• @caseyr547 that depends. People on social security can work, they just have no job. People on disability can't work, but many can possibly take up other work (hence they are regularly retested). Subsidised rent might not exist in the US, in many other countries with similar systems it certainly exists. And anyway, it was just one example of the extras on top of the money they get. – jwenting Feb 12 '14 at 12:02
  • Most ssi in the us isn't regulus reasses because it's exclusively things like blindness, mental illness which do not self resolve – user1858 Feb 12 '14 at 21:51
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    This is true of unemployment and welfare but SSI and SSD are for people who can not work. They are supposed to be the outliers and the exceptions. – SoylentGray Feb 13 '14 at 22:29
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The basic reason is probably because Social Security benefits are inflation indexed, while the Minimum Wage has to be adjusted manually, which literally requires an Act of Congress.

For example here's a nice lucid statement I found from PBS's News Hour's Business and Economics Correspondent Paul Solman:

In addition to the difficulties of getting benefits, they’re not especially generous. For those who do manage to get disability or supplemental security income, the average yearly benefit as of February 2013 is $13,900.

Okay, now we get to the nub of Big Swed’s question: how does the disability dole compare to a full-time minimum wage income?

As it happens, if you work full-time, it’s pretty close. The federal minimum wage is $7.25. Multiply $7.25 per hour by 40 hours per week and then by 52 weeks per year and you get $15,080. If the minimum were boosted to $9 an hour, however, as the President has proposed, that would bring maximum yearly minimum wage earnings, according to my calculator, to $18,720.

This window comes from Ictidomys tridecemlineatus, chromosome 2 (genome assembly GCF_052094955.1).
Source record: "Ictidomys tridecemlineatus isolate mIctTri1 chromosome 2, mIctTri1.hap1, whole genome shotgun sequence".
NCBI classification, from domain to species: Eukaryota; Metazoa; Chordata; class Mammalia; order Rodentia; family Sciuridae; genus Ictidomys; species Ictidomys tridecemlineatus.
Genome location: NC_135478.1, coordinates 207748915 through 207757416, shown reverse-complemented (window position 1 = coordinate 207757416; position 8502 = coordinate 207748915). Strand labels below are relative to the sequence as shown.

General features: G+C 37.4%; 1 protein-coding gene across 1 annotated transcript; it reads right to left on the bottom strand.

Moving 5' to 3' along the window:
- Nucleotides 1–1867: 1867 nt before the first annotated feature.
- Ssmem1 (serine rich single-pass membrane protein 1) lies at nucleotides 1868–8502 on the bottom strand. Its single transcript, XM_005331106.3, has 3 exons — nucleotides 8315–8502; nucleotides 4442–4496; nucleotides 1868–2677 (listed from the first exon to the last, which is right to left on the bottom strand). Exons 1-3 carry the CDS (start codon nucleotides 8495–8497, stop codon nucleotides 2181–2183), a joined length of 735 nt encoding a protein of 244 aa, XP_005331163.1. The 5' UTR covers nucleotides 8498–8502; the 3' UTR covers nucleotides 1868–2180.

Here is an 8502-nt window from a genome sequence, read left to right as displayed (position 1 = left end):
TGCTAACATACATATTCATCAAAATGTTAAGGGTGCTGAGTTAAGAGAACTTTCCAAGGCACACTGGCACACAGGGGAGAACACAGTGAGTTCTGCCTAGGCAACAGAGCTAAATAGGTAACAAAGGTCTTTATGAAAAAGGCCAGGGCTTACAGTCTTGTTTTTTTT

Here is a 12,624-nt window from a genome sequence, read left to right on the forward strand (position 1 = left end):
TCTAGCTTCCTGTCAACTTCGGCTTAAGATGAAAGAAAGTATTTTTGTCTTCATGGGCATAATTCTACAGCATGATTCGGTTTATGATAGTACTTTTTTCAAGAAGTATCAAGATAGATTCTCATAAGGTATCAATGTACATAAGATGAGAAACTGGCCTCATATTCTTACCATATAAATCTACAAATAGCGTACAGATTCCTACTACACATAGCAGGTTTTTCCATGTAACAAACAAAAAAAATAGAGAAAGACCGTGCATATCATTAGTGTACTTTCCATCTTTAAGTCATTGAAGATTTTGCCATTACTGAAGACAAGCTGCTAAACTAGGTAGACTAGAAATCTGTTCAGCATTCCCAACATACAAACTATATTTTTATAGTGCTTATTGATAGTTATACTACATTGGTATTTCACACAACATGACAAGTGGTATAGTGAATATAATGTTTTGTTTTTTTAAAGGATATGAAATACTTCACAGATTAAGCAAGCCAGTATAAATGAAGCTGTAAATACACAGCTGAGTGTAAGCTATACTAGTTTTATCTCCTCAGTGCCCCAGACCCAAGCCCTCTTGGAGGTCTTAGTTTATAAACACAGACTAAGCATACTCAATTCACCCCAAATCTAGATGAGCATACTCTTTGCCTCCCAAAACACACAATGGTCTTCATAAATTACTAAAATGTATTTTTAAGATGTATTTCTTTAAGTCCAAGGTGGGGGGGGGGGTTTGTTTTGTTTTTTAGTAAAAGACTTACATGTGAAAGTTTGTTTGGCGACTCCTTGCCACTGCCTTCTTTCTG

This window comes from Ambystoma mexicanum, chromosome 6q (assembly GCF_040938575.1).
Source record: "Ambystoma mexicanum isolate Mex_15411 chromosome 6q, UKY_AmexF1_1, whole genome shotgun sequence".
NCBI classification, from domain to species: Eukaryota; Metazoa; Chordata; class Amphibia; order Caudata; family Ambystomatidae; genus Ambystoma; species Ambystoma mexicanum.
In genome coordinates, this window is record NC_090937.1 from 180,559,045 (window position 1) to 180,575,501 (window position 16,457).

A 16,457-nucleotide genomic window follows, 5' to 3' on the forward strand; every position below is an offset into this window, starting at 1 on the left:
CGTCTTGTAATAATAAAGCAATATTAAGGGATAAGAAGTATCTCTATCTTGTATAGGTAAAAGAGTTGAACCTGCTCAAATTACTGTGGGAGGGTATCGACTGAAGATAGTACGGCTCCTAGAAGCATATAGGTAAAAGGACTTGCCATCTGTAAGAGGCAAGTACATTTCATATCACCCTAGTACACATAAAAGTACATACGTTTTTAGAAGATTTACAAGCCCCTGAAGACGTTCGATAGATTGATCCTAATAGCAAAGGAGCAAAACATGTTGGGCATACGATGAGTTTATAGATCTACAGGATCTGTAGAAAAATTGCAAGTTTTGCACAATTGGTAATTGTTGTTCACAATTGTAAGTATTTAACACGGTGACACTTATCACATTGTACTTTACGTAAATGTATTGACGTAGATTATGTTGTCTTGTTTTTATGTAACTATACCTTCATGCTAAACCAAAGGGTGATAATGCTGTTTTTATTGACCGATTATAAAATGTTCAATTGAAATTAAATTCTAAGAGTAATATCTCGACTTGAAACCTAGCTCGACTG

It should be pointed out, however, that only 20 percent of minimum wage earners work 40 or more hours a week, according to the Bureau of Labor Statistics; fully 58 percent work 30 hours or fewer. See this article in the Atlantic for more detail.

(taken from way down in the comments)

Now historically Social Security has automatic benefits adjustments built into it (called a Cost of Living adjustment, or COLA), tied to an economic index for inflation. That means benefits rise roughly inline with inflation unless Congress steps in to change something manually.

By contrast, the Federal Minimum wage has always been a static number, with no built-in mechanism for increase (well, not entirely true. Often when it is raised, it is done in a time graduated manner, but never an open-ended one). That means it stays at the same rate for years, until one fine day Congress decides to step in and bump it back up to what seems (to Congress) a reasonable amount to adjust for inflation in the intervening years. That makes it very "spiky" (when adjusted for inflation) compared to an indexed benefit.

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You could debate the wisdom of this setup from a Public Policy perspective (at least, over on the Politics stack you can), but this is how it has always worked. Currently, it has been at the same rate since July 24, 2009. Looking at it historically, that's definitely past the average amount of time before an adjustment, but far from the record of nearly 10 years in the '80's. It seems more or less in line with the modern (post-1980) trend of increases.

  • but this isn't right...people on ssi get $480 with a $10 increase each year. i mean how in the world could you think that's anywhere near full time minimum wage work? – user1858 Feb 12 '14 at 15:40
  • i mean if there were only 2 weeks in a month maybe but there are 4 weeks in a month at least...7.25*30*4.2...913.5 how exactly does that equal 480 again? – user1858 Feb 12 '14 at 15:44
  • 8.25*30*4=1039.5 (il)...10.74*30*4.2=1353.24(san fran) – user1858 Feb 12 '14 at 16:45
  • This question doesn't seem to explain why ssi is below minimum wage, in fact, it seems to explain how it might be catching up to the minimum wage. – Sam I am Feb 13 '14 at 22:41